The benefits

Investment-driven insurance plans do provide benefits. Take the example of Allmerica's Select Life plan: If you buy Select Life, you can invest your dollars in some nine different equity funds, plus a bond fund and a money-market account. There is no limit on contribution levels. Earnings are tax-deferred - that is, not taxed until the money is actually withdrawn. But premiums do not get a tax break. They must be paid with after-tax dollars, not pretax dollars as with an IRA or 401 (k) or 403 (b/c) plans.

While your contributions are earning interest, you also have a death benefit that can be changed as you choose. If you need to access the money, you can do so. You can make tax-free withdrawals, up to the amount of premiums paid in, Mr. Steinberg says. Beyond that level, you can borrow against the policy's cash value, also without a tax implication, he adds.

As with all insurance products, if you die before paying back the loan, the loan amount and any interest due will be deducted from the death benefit. In the case of a 401 (k) or 403 (b/c) plan, or an IRA, if you withdraw money prior to reaching age 59-1/2, you must pay taxes on money withdrawn, plus a 10 percent tax penalty. Moreover, you must begin taking out money by the time you reach age 70-1/2. But neither situation occurs with the VUL.

The catch

The ''catch'' is that whole life plans tend to be costly, with high commission and administrative charges. In some policies, the entire first year of premiums for whole life can be eaten up by charges, says James Hunt, an actuary with the CFA and former insurance commissioner for Vermont. Given high costs, Hunt recommends ''one should instead buy inexpensive term life, and then put the extra money'' that would have been invested in whole life into mutual funds.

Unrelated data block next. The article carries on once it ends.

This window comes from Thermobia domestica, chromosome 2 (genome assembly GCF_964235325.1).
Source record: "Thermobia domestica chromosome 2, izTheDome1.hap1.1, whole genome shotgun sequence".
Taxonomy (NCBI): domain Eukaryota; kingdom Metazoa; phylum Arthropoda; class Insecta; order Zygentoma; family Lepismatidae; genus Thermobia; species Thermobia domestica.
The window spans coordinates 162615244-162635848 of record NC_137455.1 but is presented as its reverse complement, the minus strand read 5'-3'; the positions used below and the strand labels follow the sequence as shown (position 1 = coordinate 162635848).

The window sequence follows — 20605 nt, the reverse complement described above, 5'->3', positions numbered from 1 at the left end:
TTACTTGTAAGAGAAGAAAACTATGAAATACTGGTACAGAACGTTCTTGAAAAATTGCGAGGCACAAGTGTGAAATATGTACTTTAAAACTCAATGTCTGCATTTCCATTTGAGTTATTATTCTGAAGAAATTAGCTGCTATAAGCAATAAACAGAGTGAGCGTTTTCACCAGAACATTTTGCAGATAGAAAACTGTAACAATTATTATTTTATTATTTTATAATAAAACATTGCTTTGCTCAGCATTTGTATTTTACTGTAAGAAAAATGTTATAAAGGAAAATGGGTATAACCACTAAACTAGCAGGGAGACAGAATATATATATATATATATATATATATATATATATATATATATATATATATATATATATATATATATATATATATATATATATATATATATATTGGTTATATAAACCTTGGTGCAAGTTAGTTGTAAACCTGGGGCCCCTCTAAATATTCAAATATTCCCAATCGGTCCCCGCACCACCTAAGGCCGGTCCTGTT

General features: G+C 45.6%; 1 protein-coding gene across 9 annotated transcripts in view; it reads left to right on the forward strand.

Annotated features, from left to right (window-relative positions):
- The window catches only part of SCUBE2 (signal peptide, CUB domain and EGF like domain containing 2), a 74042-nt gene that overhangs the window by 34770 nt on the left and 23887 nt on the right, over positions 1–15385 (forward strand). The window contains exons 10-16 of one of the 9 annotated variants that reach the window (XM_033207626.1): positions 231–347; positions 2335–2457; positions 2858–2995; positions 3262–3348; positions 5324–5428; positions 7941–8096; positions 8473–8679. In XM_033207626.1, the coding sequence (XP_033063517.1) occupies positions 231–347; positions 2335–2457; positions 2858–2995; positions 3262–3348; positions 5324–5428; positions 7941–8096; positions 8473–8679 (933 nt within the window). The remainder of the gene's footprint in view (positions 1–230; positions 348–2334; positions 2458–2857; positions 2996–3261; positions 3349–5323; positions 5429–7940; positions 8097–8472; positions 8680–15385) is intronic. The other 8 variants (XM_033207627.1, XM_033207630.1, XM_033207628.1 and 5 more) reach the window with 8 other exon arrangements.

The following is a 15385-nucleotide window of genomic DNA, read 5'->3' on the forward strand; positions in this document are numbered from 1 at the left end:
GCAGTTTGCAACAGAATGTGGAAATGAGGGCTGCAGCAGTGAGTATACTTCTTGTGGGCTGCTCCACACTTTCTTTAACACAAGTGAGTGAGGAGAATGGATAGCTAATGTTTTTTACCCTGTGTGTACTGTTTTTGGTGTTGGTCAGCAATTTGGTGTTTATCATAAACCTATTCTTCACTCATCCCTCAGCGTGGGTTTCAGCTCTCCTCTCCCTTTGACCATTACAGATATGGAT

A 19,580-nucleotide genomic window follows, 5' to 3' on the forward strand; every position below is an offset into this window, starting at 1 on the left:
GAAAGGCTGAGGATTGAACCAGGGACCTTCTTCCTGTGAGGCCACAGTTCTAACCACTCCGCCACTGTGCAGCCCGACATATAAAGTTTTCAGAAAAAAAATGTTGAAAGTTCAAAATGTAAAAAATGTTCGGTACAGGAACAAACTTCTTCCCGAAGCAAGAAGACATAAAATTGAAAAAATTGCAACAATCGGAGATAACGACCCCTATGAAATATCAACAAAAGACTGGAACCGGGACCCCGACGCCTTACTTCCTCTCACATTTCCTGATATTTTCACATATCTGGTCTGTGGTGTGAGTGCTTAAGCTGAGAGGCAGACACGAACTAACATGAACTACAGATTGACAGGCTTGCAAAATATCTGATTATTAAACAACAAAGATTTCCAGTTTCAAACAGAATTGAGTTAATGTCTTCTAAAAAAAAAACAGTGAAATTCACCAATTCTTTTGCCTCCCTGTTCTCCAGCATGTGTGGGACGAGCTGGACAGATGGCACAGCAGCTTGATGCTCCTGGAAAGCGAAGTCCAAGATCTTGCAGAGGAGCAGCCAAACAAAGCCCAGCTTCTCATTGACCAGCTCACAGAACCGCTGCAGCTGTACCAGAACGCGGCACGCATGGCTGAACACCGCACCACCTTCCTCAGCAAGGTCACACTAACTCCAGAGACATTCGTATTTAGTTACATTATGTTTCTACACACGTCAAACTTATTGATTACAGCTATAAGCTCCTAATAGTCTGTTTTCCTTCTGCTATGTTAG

To make a VUL policy cost effective, you must hold it ''until you die,'' and for a period of 35 to 40 years, says Glenn Daily, an insurance consultant in New York. The policies are ''most effective for estate planning,'' he says, where a person wants to leave large sums to heirs.

If you do plan to buy a VUL policy, or any other form of ''whole life,'' you can have the CFA undertake a financial review of your prospective policy.

Call the CFA at (202)-387-6121 and ask for the ''life-insurance rate of return service.'' It is $40 to examine one policy; $35 for each additional policy.

Another approach, says Hunter, would be to compare the costs of your possible policy with similar policies offered by USAA (800-531-8319), and Ameritas (800-255-9678). USAA in San Antonio, Texas, and Ameritas, in Lincoln, Neb., are ''low-load'' insurance companies. Industry experts consider their administrative and commission charges very low.